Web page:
Oratile Papi Konopi O Tshwana Le Ênê

Fikile Mali

Distance has many faces. A depleted data bundle or low battery. A closed door or lost key. A highway, border or large body of water. Gwababa. A language barrier or generational gap. Unresolved or inherited conflict. A difference in beliefs. Apathy, denial and incomprehension. The number you have dialed not being available.

A multidisciplinary artist, Oratile Papi Konopi is fixated on distance and the ways it manifests in social, spatial and linguistic spheres.

Unfolding to the public since 2017, the artist’s practice takes on the form of a visual anthology and embodied being we call Ênê. A shapeshifting, almost omnipresent entity, Ênê was first introduced as a platform to visualise Konopi’s questions and findings around gender. Some months later, once familiarity was established, Konopi introduced Bua Le Ênê: an ongoing series inviting audiences to speak to, study and complicate Ênê’s findings. Taking on the form of performance, scene painting, sonic collaboration, installation, text-based mixed media posters, billboards and a Whatsapp hotline, the engagement has been ongoing for the last four years.

Titled O Tshwana Le Ênê, Konopi’s latest exhibition and chapter to the Ênê anthology is derived from the Setswana statement used to draw physical or habitual parallels between people. Although the articulation asserts the presence of a likeness between us and Ênê, beneath the statement is an invitation to compassion, to acknowledge the similarities.

A staging, O Tshwana Le Ênê gives the gallery’s audience the access, proximity and immediacy that Konopi first encountered through theatre. But probing and blurring the lines between the spectating public, willing performer and unlikely participant, O Tshwana Le Ênê’s function is otherwise.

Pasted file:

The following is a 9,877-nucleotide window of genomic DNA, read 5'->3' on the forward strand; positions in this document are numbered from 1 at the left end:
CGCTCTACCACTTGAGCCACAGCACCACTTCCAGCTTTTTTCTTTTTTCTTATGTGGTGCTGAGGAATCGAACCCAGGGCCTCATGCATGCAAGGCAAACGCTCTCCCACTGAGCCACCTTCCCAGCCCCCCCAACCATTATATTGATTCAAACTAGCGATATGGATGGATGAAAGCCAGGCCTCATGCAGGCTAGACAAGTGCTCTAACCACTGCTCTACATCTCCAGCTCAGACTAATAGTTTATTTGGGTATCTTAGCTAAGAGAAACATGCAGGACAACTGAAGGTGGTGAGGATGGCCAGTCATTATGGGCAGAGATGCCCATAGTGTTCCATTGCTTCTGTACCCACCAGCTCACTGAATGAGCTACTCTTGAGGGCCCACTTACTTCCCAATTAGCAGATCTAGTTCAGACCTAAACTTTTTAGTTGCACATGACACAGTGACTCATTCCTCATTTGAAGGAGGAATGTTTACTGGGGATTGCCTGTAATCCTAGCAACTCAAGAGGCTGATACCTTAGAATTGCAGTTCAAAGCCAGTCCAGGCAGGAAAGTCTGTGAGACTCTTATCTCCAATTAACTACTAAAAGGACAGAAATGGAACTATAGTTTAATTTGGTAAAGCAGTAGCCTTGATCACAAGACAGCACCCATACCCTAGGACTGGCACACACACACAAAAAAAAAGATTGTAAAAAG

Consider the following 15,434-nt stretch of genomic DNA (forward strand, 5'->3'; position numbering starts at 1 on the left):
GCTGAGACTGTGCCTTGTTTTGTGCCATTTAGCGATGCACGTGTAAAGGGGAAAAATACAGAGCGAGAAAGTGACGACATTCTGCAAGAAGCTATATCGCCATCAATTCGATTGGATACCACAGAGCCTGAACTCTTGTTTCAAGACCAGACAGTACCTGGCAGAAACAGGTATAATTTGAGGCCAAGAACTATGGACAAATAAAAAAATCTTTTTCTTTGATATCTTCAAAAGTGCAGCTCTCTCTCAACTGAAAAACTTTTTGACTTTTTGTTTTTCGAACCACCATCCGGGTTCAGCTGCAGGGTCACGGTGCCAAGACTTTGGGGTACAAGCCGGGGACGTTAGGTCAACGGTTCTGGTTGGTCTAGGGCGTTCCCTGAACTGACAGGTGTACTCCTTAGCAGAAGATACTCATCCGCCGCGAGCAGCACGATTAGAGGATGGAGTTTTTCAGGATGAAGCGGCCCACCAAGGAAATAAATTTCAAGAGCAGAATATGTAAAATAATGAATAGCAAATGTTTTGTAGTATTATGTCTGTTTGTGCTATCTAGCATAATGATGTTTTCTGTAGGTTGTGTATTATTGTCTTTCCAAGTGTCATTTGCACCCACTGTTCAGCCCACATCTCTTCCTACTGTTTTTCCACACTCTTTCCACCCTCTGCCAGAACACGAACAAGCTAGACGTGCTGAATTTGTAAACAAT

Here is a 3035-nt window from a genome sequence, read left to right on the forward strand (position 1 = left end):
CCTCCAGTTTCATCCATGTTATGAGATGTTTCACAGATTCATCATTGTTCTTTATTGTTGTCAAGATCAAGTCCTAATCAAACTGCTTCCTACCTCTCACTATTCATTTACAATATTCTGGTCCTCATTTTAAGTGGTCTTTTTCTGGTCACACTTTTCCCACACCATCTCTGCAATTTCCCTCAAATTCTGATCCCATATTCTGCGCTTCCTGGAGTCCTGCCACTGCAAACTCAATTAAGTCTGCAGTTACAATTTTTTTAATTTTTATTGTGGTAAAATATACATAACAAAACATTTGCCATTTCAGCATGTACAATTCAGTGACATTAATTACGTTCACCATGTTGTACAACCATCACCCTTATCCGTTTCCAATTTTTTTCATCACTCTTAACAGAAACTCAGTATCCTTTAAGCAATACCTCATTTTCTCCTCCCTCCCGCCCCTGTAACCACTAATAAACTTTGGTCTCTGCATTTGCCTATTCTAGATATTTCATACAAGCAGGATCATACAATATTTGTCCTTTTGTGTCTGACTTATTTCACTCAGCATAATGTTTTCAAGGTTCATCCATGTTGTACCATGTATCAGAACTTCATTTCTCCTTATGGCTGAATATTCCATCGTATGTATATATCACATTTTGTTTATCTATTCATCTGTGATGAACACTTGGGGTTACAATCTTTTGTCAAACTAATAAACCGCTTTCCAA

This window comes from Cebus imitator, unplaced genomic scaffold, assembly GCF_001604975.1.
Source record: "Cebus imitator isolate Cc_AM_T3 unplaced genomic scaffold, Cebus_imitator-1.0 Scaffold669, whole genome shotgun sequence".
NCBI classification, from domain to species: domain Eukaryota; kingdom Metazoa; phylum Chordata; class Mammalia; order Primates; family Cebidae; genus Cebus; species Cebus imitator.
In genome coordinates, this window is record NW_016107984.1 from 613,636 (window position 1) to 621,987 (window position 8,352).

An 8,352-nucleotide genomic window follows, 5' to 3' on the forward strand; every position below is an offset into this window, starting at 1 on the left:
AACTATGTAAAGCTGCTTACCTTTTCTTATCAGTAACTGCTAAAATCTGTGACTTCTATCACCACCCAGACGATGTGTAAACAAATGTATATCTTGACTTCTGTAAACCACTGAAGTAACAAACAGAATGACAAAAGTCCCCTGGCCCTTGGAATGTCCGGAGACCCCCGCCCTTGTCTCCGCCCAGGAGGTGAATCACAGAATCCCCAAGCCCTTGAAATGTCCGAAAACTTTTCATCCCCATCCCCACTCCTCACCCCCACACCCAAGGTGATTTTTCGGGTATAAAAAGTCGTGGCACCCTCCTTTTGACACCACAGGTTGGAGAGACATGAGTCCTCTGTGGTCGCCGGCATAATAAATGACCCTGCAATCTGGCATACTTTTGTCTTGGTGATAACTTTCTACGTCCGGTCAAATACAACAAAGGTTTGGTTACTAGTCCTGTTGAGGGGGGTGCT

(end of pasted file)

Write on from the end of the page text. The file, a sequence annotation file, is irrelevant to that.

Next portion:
“It’s phenomenology. It’s orientation. It’s interrogating orientation and observing how the body understands and responds to spaces based on the objects that occupy them,” says Konopi.

From lived and remembered observations, Jay Pather’s site-specific and site responsive performance research, all the way to Sara Ahmed navigating feminism as a question of “how we live our lives given that the structures we wish to transform are structures that persist”, Konopi’s references work together to make an extensive, multilingual and code-switching visual vocabulary.

Multidisciplinary: Konopi’s practice makes for multiple access points. Recently introducing the public to painting as a part of his arsenal, Konopi’s golden night time scenes play out under Apollo lights. Set in residential spaces at a time with no daylight, the paintings further contribute towards Konopi’s desire to bring hidden things to the surface for the sake of access, transparency and vulnerability.

The personification of a contemporary Black experience in Johannesburg, Konopi’s practice and its multiplicity is directed by necessity. An artist in motion, migrating daily from Johannesburg’s South, into its Central, to get to the city’s North, Konopi’s work moves with him, adopting the city’s lexicon, codes, colours, inhibitions, freedoms and pessimisms.

Through the title’s incitement of empathy and the glorification of often invisible objects from our everyday, what was covert is brought to the fore for an overdue bridging.